Brawlout (PS4) Review
Release Date: August 21, 2018 (PS4/Xbox One), previously released for PC and Switch
Publisher/Developer: Angry Mob Games SRL
Platform: PS4, Xbox One, Switch, PC
In April 2017, Brawlout was reviewed for The Gamers Lounge by Erik Kubik on Steam. At the time, Brawlout was promised to come soon to home consoles. Brawlout came to Nintendo Switch in December, and has now come to PlayStation 4 and Xbox One in August 2018. At the original release, Super Smash Bros hadn't had a recent release and didn't have one coming soon. Now that Smash Ultimate is around the corner, is Brawlout worth picking up?
At first impression, Brawlout is very similar to the game it mimics, with a variety of colorful characters, levels floating in space, and damage percentages that cause you to fly further when hit based on how high it goes. By and large, the game plays much more offensively, eliminating shields and blocking. Nintendo's 1-up on the competition in this field is their licensing. Not only do they have a library of rich gaming history to look back on, they have the support of a lot of third party developers to pad their roster. Brawlout has gained the support of several indie developers, giving us characters from Guacamelee, Hyper Light Drifter, and even Yooka-Laylee, but their primary roster consists of unique characters that haven't been in other games. Not to say this is impossible; I could see most of the characters here holding some primary role in a solo game, but they don't have the attraction that a name brand brings to the table. There are alternate skins and variant characters, but the roster will never be able to match Ultimate.
Brawlout's simplicity plays to it's advantage, as most levels are pretty straightforward and there aren't a million random power-ups littering the stages. For the most part you are limited to your character's core fighting moves and a rage meter that can increase the damage and knockback you do to others. Fans of the "Final Destination No Items" kind of gameplay will appreciate Brawlout's base status. While simple, the game is smart, and allows those hardcore players to really shine. The game plays very fast, and I'll admit there's a learning curve. Playing solo against the computer I felt it knew all the general ropes even on the easiest difficulty, with me struggling to stay alive against an enemy who always seemed to be able to hop/toss his way back onto the play field. Characters gain experience, and you obtain coins on every playthrough to unlock more colors and character options. At least with the game modes I was able to test, though, coins were a slow acquisition.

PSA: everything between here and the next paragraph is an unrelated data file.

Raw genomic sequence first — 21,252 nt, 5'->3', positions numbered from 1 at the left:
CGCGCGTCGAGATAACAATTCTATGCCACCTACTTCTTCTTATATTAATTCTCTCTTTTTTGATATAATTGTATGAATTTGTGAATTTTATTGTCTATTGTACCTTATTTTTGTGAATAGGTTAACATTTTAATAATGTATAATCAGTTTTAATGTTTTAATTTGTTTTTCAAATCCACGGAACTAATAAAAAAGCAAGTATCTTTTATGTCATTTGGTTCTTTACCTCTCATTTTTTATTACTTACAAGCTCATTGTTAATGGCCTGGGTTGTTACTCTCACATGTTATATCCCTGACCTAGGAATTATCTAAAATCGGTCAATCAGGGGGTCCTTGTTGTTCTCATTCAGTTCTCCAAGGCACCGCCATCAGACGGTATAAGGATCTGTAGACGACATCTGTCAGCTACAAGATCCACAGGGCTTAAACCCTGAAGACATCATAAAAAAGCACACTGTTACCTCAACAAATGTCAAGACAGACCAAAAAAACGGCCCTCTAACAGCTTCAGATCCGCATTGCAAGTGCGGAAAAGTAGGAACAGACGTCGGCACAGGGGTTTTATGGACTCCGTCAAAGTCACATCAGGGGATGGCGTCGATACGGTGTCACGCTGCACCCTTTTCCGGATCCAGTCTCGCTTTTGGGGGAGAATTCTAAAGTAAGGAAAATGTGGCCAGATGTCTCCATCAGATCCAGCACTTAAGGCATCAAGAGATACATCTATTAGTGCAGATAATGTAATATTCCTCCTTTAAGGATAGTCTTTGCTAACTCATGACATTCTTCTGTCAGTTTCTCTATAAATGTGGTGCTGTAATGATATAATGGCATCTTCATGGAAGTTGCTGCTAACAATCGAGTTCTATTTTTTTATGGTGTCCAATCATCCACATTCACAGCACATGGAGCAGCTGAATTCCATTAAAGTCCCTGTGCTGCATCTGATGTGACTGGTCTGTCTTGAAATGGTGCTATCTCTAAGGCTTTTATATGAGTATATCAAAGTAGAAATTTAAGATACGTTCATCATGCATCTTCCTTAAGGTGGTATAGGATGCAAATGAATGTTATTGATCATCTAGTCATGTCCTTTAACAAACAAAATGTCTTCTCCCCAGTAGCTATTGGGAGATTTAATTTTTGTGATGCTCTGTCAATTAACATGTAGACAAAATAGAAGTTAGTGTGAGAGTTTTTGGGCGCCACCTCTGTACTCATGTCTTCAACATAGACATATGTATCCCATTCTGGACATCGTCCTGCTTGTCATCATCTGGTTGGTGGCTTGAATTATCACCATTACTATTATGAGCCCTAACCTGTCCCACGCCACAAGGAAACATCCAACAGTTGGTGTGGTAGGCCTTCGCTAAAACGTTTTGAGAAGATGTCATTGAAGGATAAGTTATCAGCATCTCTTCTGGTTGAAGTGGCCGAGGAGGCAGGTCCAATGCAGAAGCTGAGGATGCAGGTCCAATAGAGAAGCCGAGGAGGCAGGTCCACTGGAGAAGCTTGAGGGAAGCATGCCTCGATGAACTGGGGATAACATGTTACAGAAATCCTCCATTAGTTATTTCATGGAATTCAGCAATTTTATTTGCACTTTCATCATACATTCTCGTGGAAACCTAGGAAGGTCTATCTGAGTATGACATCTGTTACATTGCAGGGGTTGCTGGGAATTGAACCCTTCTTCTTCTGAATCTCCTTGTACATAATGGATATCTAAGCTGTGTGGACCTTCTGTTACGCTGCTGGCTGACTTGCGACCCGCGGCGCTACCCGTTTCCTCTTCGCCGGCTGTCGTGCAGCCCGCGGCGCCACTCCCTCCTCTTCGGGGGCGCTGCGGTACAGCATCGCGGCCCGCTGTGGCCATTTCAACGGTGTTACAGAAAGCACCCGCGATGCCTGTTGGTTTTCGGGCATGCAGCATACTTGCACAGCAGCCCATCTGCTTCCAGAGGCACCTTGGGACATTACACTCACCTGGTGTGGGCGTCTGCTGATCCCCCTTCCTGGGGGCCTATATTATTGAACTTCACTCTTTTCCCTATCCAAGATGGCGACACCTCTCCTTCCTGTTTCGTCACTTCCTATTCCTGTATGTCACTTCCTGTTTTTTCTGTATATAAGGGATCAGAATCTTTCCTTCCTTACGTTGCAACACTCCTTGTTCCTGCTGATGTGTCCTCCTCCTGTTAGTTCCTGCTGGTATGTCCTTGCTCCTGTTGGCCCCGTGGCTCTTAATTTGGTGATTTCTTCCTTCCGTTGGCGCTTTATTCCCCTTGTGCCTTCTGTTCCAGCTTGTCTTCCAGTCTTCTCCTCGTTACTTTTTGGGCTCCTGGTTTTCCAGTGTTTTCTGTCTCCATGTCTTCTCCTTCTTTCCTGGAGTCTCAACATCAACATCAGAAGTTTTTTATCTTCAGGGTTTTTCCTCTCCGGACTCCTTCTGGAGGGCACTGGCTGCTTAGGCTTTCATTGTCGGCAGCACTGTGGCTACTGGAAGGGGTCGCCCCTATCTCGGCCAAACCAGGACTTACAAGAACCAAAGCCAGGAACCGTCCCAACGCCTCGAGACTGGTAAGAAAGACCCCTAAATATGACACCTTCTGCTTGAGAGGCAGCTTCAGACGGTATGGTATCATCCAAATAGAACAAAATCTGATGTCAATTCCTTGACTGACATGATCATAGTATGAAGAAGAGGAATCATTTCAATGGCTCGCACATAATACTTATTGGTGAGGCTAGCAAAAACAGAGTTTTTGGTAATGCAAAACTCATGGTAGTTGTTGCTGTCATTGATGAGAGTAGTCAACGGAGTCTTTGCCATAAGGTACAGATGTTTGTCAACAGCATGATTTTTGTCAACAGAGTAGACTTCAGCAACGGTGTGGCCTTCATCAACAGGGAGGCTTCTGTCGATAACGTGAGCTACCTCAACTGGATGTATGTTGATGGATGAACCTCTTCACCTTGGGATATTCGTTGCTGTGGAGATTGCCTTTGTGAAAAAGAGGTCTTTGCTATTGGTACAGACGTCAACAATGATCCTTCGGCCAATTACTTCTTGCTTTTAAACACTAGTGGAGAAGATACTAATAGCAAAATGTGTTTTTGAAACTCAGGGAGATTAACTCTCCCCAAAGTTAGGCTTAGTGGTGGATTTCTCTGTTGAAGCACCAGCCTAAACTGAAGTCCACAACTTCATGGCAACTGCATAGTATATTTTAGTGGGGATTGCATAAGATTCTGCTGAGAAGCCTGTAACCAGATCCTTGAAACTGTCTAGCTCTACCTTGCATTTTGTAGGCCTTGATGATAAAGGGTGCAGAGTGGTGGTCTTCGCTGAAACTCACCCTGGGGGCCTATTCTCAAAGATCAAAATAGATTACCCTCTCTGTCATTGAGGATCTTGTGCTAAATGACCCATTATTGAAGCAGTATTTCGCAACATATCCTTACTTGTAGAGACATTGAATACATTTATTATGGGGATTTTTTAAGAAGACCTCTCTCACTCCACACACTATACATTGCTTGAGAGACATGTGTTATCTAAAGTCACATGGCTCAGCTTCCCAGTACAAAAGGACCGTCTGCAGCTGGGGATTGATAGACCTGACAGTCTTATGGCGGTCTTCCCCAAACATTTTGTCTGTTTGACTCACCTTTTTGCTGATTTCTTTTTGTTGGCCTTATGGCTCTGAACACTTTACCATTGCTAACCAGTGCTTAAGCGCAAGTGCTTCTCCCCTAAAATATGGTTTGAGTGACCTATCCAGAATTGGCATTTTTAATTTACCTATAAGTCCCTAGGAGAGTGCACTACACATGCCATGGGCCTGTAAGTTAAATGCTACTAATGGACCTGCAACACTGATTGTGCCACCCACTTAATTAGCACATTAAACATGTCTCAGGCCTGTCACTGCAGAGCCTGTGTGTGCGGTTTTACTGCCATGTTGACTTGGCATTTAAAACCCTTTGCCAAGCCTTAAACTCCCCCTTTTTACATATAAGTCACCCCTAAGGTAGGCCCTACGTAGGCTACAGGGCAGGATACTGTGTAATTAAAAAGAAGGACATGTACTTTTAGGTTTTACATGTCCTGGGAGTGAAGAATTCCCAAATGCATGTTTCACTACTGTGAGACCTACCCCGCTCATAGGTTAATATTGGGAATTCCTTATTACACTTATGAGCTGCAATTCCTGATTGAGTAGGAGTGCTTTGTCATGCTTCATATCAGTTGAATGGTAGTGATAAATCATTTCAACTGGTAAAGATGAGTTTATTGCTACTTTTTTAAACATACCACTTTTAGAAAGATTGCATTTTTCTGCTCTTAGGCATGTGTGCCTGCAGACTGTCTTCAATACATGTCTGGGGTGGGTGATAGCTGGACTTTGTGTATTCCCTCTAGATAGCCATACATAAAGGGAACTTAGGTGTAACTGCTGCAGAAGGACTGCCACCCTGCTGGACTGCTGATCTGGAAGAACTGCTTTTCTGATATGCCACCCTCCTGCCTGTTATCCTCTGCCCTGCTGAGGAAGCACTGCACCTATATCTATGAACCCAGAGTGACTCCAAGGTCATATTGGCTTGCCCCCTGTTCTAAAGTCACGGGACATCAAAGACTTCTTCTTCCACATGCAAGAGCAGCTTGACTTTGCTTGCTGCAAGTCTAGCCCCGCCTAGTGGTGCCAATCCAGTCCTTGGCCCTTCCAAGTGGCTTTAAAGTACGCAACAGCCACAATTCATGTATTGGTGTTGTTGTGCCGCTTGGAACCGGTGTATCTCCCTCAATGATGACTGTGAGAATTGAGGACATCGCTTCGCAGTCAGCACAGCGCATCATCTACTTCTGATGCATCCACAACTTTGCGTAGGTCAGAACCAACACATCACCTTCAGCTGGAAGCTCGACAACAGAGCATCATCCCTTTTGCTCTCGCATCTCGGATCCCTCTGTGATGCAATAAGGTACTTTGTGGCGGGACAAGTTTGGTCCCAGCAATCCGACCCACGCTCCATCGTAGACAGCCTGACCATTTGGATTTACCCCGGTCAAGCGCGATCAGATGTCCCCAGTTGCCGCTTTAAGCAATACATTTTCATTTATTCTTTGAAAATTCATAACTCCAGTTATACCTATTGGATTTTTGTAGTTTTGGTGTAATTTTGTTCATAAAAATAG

I poked around through all the options and game modes, and felt that it could use a bit more variety. I would have loved to see more online content but my attempts at the game didn't find a lot of people online. Brawlout does what it does well, and as a budget title has quite a bit of content, but in the end, it's hard to recommend unless you can't pick up Smash Ultimate. This allows PS4 and Xbox One owners to get a taste of the mascot brawler. It's geared toward hardcore gamers who play competitively, which may frustrate newbies. The unlock system is randomized, with pinata "loot boxes" to get new skins and characters, and a level-up system to unlock new stages requiring you to master and level every single character individually. If you want a fast, friendly, inexpensive brawler, you've come to the right place, but if you are simply looking to satiate the Smash itch, it might be worth waiting for the real thing.
Rewards practice and precision
-Holds a bit too tight to it's inspiration and doesn't make it's own mark
-Enemy AI is a bit too good
-Hopefully the online community will grow
Special thanks to Angry Mob Games for providing a PS4 code for review!